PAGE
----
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  Number 251 | Junio 2002
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Guatemala

With the War Long Over in Ixcán, The Peace of the Accords Is Still to Come

It has been over five years since the end of the war, but the Peace Accords have yet to be fulfilled. How is the process going in Ixcán, one of the regions most wounded by war and most in need of reconciliation and development?

Francisco Iznardo

How well are the Peace Accords being fulfilled in Guatemala? Not well at all. In his inaugural address, President Alfonso Portillo promised that the accords would henceforward be "a matter of state" rather than a "party issue," but that has not been the case. Ixcán is one of the regions most affected by the war and most in need of the changes that the accords were to have brought about. Both Ixcán and Guatemala as a whole would be very different places if all the commitments signed on December 26, 1996 had been taken seriously.

Five years after the Peace Accords were signed, what has happened in Ixcán? The situation in this region of the country can serve as a measuring stick. Today, Ixcán is dominated and militarized by the all-powerful Military Zone 22, and its civil society is virtually nonexistent, or at the very least, suffers from what might be described as a form of structural anemia. This environment undermines civil society’s role and blocks socioeconomic development, subordinating it to the whims of central government authorities, who remain very close to parallel military powers.

Ixcán was designated a priority region for implementation of the accords, and its displaced and resettled population was to have received special attention. It is patently clear to the region’s inhabitants, however, that a lack of political will has meant a lack of significant progress in supplying even the basic services to which they have a right. The population’s efforts to organize productive and commercial associations have been hampered by a lack of any real support, which goes straight to the heart of the problem of sustainable development in this region. Efforts to open discussions within civil forums on human rights, democratization, administration of justice and other important issues have foundered because Ixcán society is generally demotivated and fragmented, tendencies that help perpetuate structural injustice. The six substantive Peace Accords have yet to be fulfilled, and Ixcán clearly reflects the lack of compliance.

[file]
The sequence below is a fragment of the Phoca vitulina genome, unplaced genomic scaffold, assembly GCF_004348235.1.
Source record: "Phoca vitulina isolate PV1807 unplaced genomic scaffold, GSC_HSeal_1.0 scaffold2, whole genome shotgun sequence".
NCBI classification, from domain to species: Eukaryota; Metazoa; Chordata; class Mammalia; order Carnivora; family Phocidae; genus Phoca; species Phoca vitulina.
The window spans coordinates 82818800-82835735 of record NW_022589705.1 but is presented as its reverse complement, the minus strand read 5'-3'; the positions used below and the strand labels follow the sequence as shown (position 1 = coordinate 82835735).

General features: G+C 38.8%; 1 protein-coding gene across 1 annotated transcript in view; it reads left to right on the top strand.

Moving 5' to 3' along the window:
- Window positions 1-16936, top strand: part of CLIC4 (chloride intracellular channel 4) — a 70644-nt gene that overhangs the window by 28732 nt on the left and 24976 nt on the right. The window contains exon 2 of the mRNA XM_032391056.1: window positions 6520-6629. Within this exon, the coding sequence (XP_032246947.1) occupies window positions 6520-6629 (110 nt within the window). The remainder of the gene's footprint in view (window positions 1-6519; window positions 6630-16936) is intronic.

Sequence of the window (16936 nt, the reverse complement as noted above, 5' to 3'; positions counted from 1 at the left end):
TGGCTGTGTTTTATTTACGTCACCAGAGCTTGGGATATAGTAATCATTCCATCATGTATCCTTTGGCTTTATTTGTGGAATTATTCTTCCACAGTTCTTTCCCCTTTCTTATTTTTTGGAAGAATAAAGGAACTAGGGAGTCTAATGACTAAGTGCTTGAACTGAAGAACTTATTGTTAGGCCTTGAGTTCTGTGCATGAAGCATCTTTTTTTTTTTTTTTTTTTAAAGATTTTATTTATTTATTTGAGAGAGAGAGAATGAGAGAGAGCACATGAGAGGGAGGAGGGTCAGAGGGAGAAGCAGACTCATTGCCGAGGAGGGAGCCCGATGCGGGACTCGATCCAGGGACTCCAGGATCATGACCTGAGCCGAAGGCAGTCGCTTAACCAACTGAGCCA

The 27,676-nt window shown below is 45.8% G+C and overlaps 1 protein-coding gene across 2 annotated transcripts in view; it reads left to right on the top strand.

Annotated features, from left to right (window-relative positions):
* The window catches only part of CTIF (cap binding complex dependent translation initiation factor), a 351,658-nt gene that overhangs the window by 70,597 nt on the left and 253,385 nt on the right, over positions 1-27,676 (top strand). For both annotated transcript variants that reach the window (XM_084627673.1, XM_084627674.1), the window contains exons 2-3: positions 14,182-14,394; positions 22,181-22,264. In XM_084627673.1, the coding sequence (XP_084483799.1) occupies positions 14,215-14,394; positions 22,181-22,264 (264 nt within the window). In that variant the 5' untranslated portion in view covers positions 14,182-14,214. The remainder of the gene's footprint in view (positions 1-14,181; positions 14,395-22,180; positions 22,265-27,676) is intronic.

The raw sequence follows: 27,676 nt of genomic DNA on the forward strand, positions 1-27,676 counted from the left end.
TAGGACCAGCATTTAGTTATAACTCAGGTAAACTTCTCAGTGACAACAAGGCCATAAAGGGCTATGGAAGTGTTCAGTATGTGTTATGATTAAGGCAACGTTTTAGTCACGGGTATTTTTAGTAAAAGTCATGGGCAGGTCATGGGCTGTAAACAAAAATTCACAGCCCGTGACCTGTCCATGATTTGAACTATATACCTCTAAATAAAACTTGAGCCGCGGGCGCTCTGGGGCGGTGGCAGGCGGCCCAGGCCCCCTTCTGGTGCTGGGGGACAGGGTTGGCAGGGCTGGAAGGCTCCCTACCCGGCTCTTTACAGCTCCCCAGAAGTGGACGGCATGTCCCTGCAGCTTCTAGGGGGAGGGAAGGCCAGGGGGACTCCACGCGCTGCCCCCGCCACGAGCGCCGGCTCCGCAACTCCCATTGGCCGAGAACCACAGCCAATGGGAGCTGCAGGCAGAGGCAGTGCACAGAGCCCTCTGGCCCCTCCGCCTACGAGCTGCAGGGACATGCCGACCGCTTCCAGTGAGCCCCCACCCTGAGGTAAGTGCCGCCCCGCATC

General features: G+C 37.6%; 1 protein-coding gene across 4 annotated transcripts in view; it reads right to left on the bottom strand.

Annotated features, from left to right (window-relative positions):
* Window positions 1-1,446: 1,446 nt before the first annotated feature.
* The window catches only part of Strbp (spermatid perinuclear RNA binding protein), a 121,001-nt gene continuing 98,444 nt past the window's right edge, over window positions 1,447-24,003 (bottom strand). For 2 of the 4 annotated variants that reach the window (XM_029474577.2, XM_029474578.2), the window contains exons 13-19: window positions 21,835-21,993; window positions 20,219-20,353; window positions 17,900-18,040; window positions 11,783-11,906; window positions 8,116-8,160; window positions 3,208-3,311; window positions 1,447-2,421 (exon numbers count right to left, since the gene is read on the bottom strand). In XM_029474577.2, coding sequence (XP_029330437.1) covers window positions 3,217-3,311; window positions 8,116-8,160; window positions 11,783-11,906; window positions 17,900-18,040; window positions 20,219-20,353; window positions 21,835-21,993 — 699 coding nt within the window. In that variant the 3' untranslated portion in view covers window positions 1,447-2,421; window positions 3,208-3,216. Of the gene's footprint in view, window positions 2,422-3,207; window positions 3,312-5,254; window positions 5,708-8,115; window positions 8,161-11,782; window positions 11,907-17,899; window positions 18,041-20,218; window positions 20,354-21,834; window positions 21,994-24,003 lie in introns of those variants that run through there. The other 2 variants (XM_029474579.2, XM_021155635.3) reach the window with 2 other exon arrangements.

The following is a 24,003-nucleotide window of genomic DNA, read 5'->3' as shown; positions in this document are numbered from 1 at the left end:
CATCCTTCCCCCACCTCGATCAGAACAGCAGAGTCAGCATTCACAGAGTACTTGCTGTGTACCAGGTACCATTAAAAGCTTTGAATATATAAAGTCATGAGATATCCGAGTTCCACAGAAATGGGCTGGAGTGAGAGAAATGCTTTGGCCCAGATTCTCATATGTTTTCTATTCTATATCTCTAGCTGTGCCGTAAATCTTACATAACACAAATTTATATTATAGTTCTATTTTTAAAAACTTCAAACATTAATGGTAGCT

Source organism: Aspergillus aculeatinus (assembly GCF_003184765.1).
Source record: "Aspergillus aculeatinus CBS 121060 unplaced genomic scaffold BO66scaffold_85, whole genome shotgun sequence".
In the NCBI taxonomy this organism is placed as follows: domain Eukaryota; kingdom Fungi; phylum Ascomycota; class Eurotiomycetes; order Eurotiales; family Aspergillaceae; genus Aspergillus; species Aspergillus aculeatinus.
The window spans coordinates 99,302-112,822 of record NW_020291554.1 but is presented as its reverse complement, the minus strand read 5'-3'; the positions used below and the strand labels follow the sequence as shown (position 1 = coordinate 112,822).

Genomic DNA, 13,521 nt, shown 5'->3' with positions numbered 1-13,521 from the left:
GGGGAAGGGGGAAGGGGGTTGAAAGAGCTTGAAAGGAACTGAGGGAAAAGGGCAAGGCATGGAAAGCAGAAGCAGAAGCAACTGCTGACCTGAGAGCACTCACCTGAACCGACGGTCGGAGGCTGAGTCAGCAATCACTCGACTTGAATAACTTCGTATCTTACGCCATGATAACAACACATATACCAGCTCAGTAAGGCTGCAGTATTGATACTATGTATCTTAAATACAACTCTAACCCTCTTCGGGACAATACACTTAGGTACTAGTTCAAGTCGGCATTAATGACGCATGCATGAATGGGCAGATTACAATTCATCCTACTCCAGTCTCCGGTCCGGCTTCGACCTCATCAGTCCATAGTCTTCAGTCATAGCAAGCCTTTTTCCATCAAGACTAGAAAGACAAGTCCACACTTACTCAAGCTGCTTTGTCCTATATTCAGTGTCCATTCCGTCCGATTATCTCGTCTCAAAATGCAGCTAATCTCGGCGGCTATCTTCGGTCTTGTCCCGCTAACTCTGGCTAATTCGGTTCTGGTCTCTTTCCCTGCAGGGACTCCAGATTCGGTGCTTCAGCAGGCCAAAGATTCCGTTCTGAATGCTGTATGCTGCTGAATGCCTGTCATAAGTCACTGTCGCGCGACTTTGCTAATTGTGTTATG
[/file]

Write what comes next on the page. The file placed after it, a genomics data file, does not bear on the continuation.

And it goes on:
Human rights:
Still so much to do

The Comprehensive Accord on Human Rights was signed in Mexico City on March 29, 1994, yet the people of Ixcán have virtually no recourse to the law to defend themselves from human rights violations. For several years now, people have sought to establish a Justice Administration Center in the municipality, with a court, Public Ministry and National Civil Police offices and a Justice of the Peace. It appears that these efforts may finally bear fruit thanks to pressure from human rights institutions, the municipal government and the Human Rights Ombudsperson, which have been accompanied by the United Nations Mission for Guatemala (MINUGUA).

Until that time comes, however, the communities and cooperatives are riddled with military informants, who foster instability and divisions. In addition, while the lumber and drug mafias act with total impunity, army helicopters regularly fly over the communities allegedly in search of drugs.

The area’s human rights organizations are very weak and lack a clear understanding of their role, revealing fragility similar to that of civil society in general. In many communities, people have sometimes taken justice into their own hands in the prevailing environment, with attempted lynchings reported in several towns. MINUGUA’s presence, the support of the municipal government, Human Rights Ombudsperson and Justice of the Peace, and the accompaniment of the Catholic Church’s Social Pastoral have all encouraged mediation and helped avoid more serious problems. The Municipal Urban and Rural Development Council’s Commission on Security, Justice and Human Rights has worked to raise people’s awareness, and various sectors have participated in establishing a number of Community Conflict Resolution Councils.

Resettlement: All kinds of needs

The Accord for the Resettlement of Populations Uprooted by the Armed Conflict was signed in Oslo on June 17, 1994, yet while Ixcán is one of the priority regions for application of this accord, resettlement and reconstruction projects are moving very sluggishly and tend to be superficial. Virtually all of Ixcán’s population has been displaced and basic services are either nonexistent or are being slowly and very laboriously developed. Workers on the two large-scale drinking water projects are being pushed like slaves, but even with that, the projects are barely moving due to financing delays and bad planning. Electric energy remains a promise for a distant future. The roads are deteriorating and are not being maintained. The most scandalous case is that of the Northern Transversal Highway, which was assigned to a private company that surely receives funds to maintain it but has done nothing for a full year. The same is true of other roads in the region. The Municipal Development Council’s Infrastructure Commission has expressed the municipal government’s concern over the poor state of the roads.